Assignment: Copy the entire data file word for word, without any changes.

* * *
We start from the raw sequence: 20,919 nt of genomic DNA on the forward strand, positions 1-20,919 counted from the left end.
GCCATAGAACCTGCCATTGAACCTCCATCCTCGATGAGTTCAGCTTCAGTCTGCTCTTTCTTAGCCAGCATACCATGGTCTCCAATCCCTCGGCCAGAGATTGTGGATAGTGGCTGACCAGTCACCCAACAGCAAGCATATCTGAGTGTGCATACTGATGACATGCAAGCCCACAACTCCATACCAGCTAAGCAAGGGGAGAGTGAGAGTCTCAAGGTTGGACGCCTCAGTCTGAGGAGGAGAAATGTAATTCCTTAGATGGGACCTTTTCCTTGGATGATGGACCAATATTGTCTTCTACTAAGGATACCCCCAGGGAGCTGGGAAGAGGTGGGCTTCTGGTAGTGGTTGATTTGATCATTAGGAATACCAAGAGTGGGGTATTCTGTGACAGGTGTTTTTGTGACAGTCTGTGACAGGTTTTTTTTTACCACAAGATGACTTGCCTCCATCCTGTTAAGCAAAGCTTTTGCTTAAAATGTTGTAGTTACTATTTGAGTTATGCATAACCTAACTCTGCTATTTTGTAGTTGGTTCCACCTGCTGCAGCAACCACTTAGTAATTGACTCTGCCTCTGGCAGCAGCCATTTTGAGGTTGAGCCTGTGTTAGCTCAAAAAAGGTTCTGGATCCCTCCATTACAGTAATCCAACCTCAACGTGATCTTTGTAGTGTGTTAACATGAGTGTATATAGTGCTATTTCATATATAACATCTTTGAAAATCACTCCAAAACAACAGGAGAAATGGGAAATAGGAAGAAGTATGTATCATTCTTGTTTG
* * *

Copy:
We start from the raw sequence: 20,919 nt of genomic DNA on the forward strand, positions 1-20,919 counted from the left end.
GCCATAGAACCTGCCATTGAACCTCCATCCTCGATGAGTTCAGCTTCAGTCTGCTCTTTCTTAGCCAGCATACCATGGTCTCCAATCCCTCGGCCAGAGATTGTGGATAGTGGCTGACCAGTCACCCAACAGCAAGCATATCTGAGTGTGCATACTGATGACATGCAAGCCCACAACTCCATACCAGCTAAGCAAGGGGAGAGTGAGAGTCTCAAGGTTGGACGCCTCAGTCTGAGGAGGAGAAATGTAATTCCTTAGATGGGACCTTTTCCTTGGATGATGGACCAATATTGTCTTCTACTAAGGATACCCCCAGGGAGCTGGGAAGAGGTGGGCTTCTGGTAGTGGTTGATTTGATCATTAGGAATACCAAGAGTGGGGTATTCTGTGACAGGTGTTTTTGTGACAGTCTGTGACAGGTTTTTTTTTACCACAAGATGACTTGCCTCCATCCTGTTAAGCAAAGCTTTTGCTTAAAATGTTGTAGTTACTATTTGAGTTATGCATAACCTAACTCTGCTATTTTGTAGTTGGTTCCACCTGCTGCAGCAACCACTTAGTAATTGACTCTGCCTCTGGCAGCAGCCATTTTGAGGTTGAGCCTGTGTTAGCTCAAAAAAGGTTCTGGATCCCTCCATTACAGTAATCCAACCTCAACGTGATCTTTGTAGTGTGTTAACATGAGTGTATATAGTGCTATTTCATATATAACATCTTTGAAAATCACTCCAAAACAACAGGAGAAATGGGAAATAGGAAGAAGTATGTATCATTCTTGTTTG